Ss Brewing Technologies Giveaway!

Home Brew Forums > Home Brewing Beer > Beginners Beer Brewing Forum > Diacetyl rest
Reply
 
LinkBack Thread Tools
Old 09-14-2012, 09:07 PM   #1
scarysnare
Feedback Score: 0 reviews
Recipes 
 
Join Date: Aug 2012
Location: Baldwin, MD
Posts: 27
Liked 1 Times on 1 Posts
Likes Given: 3

Default Diacetyl rest

I did a blonde ale with a 1.070 OG and a 1.010 FG and I used Safale us05 yeast. Do I have to do a Diacetyl rest for that yeast? please explain.




Thanx

__________________
scarysnare is offline
 
Reply With Quote Quick reply to this message
Old 09-14-2012, 09:16 PM   #2
jbaysurfer
Former future HOF Brewer
HBT_LIFETIMESUPPORTER.png
Feedback Score: 3 reviews
Recipes 
 
Join Date: Nov 2011
Location: Santa Barbara, CA
Posts: 2,343
Liked 443 Times on 337 Posts
Likes Given: 714

Default

You don't have too, but with an OG like that it wouldn't hurt and would give the yeast a chance to clean up after themselves a bit. I almost always do diacetyl rests with my ales, especially the blondes.


I'd call that an Imperial Blonde if I were. 8%! Wow! How's it tasting on samples? Hot at all?

__________________

First Brew was thanksgiving 2011, I'm at 96 batches and counting (as of 8/31/2014), and ran out of room in my signature to list them all.

jbaysurfer is offline
 
Reply With Quote Quick reply to this message
Old 09-14-2012, 09:45 PM   #3
scarysnare
Feedback Score: 0 reviews
Recipes 
 
Join Date: Aug 2012
Location: Baldwin, MD
Posts: 27
Liked 1 Times on 1 Posts
Likes Given: 3

Default

Do you think 3 days will be good on the rest?

The tasting was surprisingly smooth and a little "hot".

Thats a great describtion

__________________
scarysnare is offline
 
Reply With Quote Quick reply to this message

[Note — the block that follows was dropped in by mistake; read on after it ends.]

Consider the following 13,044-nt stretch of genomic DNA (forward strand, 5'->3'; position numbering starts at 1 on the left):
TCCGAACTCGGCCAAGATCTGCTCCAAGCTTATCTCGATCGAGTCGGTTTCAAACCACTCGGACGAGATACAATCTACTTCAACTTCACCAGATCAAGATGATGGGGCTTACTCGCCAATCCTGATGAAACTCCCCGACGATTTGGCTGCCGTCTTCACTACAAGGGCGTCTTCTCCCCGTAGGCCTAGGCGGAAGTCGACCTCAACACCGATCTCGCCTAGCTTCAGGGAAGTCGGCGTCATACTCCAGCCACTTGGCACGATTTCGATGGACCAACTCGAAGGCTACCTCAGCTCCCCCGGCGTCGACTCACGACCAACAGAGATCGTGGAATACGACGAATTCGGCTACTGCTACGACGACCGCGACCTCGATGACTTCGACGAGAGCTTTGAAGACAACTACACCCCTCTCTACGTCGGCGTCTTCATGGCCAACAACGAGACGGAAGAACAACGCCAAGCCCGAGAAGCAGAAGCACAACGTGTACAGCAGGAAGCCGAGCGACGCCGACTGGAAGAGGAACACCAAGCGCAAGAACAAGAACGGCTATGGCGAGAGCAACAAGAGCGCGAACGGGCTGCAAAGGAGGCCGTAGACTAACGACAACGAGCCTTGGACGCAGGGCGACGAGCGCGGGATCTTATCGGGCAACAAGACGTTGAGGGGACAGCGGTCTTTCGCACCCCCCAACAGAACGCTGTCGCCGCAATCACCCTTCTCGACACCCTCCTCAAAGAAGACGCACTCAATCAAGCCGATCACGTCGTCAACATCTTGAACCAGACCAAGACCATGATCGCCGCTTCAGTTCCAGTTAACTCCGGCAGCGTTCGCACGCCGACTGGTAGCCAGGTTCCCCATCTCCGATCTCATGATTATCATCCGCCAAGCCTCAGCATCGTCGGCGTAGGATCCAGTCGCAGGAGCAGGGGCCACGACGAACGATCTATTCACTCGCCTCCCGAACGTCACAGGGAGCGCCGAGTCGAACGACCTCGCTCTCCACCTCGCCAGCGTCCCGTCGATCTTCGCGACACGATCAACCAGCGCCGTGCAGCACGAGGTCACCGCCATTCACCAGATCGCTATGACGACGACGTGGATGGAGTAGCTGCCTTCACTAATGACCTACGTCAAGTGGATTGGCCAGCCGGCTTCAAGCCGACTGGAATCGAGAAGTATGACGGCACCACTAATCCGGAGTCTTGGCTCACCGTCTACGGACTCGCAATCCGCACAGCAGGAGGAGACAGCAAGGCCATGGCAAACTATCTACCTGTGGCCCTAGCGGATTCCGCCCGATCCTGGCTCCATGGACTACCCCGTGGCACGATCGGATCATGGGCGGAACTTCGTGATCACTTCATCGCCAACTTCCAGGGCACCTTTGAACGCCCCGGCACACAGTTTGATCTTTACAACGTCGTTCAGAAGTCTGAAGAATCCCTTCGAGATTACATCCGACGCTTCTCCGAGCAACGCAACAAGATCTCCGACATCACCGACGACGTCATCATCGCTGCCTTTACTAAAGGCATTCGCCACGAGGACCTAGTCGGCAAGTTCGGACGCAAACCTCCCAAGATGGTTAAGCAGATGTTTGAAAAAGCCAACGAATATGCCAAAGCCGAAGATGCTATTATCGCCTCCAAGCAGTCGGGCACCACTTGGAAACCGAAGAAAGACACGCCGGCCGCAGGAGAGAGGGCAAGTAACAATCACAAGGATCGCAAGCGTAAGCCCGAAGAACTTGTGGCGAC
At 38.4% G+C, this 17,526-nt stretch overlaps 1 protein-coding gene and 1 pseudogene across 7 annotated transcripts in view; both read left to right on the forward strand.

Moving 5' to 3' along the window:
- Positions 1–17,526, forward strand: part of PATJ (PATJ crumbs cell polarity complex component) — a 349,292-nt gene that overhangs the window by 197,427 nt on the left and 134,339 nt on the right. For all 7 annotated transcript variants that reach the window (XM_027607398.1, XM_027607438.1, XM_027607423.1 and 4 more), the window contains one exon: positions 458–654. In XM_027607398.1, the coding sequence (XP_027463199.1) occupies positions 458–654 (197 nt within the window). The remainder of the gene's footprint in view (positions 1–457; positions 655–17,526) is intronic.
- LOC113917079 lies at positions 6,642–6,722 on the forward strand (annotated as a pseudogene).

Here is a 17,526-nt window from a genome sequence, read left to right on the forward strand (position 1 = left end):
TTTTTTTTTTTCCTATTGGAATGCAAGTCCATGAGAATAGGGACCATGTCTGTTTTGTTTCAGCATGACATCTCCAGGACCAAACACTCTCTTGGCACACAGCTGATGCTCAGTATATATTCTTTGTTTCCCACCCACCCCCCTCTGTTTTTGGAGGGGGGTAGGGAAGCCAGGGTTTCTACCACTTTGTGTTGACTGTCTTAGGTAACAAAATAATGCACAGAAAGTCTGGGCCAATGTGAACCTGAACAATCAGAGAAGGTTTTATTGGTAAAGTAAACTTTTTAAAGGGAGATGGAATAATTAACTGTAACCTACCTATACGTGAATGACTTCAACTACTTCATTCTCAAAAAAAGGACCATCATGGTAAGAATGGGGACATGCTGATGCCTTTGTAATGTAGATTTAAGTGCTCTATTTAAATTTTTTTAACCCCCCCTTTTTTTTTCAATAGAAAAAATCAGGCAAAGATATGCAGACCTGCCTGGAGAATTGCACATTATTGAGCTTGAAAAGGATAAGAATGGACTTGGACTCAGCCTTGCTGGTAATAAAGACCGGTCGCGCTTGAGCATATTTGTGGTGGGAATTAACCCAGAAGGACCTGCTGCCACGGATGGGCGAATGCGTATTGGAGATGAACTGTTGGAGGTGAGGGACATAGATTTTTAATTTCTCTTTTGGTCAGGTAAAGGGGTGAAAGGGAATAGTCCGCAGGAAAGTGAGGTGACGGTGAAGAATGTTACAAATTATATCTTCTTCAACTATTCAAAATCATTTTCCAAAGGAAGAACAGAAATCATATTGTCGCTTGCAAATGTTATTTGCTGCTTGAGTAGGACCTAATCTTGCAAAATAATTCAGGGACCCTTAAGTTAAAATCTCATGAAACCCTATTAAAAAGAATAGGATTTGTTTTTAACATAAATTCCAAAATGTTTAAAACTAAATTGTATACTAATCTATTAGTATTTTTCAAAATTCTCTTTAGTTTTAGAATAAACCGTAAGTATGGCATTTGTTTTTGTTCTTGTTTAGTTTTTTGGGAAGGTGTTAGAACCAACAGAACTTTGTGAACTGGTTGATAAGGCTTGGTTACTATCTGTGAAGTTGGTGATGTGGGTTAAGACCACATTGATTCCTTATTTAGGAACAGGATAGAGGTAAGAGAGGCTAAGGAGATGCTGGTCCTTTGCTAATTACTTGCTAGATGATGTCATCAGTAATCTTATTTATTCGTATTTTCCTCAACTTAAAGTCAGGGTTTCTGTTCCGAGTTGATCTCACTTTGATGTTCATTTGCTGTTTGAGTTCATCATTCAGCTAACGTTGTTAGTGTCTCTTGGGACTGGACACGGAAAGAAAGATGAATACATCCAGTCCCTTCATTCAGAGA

Old 09-14-2012, 11:07 PM   #4
gcdowd
Hopalicious
HBT_SUPPORTER.png
Feedback Score: 0 reviews
 
gcdowd's Avatar
Recipes 
 
Join Date: Jun 2011
Location: Baldwinsville, NY
Posts: 1,881
Liked 194 Times on 148 Posts
Likes Given: 5

Default

Just leave your beer in the fermenter for a couple weeks after fermentation. Diacetyl rest complete. Probably only takes 3-5 days though.

__________________

God invented whiskey to keep the Irish from ruling the world.

gcdowd is offline
 
Reply With Quote Quick reply to this message
Old 09-15-2012, 04:59 AM   #5
jbaysurfer
Former future HOF Brewer
HBT_LIFETIMESUPPORTER.png
Feedback Score: 3 reviews
Recipes 
 
Join Date: Nov 2011
Location: Santa Barbara, CA
Posts: 2,343
Liked 443 Times on 337 Posts
Likes Given: 714

Default

Quote:
Originally Posted by scarysnare View Post
Do you think 3 days will be good on the rest?

The tasting was surprisingly smooth and a little "hot".

Thats a great describtion
Yeah, 3 days should be good. But a few more won't hurt. I have left ales on the yeast in very warm temps (85+ at times) for 6 weeks...and I wouldn't recommend that, but 75 for 3 days will do the trick just fine.
__________________

First Brew was thanksgiving 2011, I'm at 96 batches and counting (as of 8/31/2014), and ran out of room in my signature to list them all.

jbaysurfer is offline
 
Reply With Quote Quick reply to this message
Old 09-16-2012, 05:10 PM   #6
JesperX
Feedback Score: 0 reviews
Recipes 
 
Join Date: Dec 2009
Location: Kirkland, WA
Posts: 212
Liked 55 Times on 34 Posts

Default

I would do one for sure because of the gravity. Honestly, unless you have to turn a beer around quick I would always do a rest on any beer, with any yeast. It ensures they clean up any fermentation byproducts and leaves you with the best beer possible.